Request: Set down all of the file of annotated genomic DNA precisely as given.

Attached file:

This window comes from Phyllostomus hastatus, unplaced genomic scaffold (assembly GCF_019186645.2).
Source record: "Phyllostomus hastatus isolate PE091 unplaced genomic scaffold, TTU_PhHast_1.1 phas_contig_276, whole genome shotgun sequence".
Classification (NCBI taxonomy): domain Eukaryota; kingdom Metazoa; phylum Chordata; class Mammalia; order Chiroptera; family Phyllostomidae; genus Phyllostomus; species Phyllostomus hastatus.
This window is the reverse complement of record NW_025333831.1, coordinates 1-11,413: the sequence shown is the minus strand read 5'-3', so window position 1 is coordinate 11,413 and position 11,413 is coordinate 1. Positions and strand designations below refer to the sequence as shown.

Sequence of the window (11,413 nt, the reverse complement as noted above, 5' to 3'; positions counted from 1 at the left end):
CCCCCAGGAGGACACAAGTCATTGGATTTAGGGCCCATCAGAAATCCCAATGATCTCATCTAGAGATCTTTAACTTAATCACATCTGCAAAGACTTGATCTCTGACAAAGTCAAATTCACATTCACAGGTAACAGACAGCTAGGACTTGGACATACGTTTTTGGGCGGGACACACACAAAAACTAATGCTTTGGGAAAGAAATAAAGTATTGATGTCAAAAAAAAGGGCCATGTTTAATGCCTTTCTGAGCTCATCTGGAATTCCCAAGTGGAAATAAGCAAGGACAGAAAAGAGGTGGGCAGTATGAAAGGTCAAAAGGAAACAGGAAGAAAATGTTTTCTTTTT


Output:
This window comes from Phyllostomus hastatus, unplaced genomic scaffold (assembly GCF_019186645.2).
Source record: "Phyllostomus hastatus isolate PE091 unplaced genomic scaffold, TTU_PhHast_1.1 phas_contig_276, whole genome shotgun sequence".
Classification (NCBI taxonomy): domain Eukaryota; kingdom Metazoa; phylum Chordata; class Mammalia; order Chiroptera; family Phyllostomidae; genus Phyllostomus; species Phyllostomus hastatus.
This window is the reverse complement of record NW_025333831.1, coordinates 1-11,413: the sequence shown is the minus strand read 5'-3', so window position 1 is coordinate 11,413 and position 11,413 is coordinate 1. Positions and strand designations below refer to the sequence as shown.

Sequence of the window (11,413 nt, the reverse complement as noted above, 5' to 3'; positions counted from 1 at the left end):
CCCCCAGGAGGACACAAGTCATTGGATTTAGGGCCCATCAGAAATCCCAATGATCTCATCTAGAGATCTTTAACTTAATCACATCTGCAAAGACTTGATCTCTGACAAAGTCAAATTCACATTCACAGGTAACAGACAGCTAGGACTTGGACATACGTTTTTGGGCGGGACACACACAAAAACTAATGCTTTGGGAAAGAAATAAAGTATTGATGTCAAAAAAAAGGGCCATGTTTAATGCCTTTCTGAGCTCATCTGGAATTCCCAAGTGGAAATAAGCAAGGACAGAAAAGAGGTGGGCAGTATGAAAGGTCAAAAGGAAACAGGAAGAAAATGTTTTCTTTTT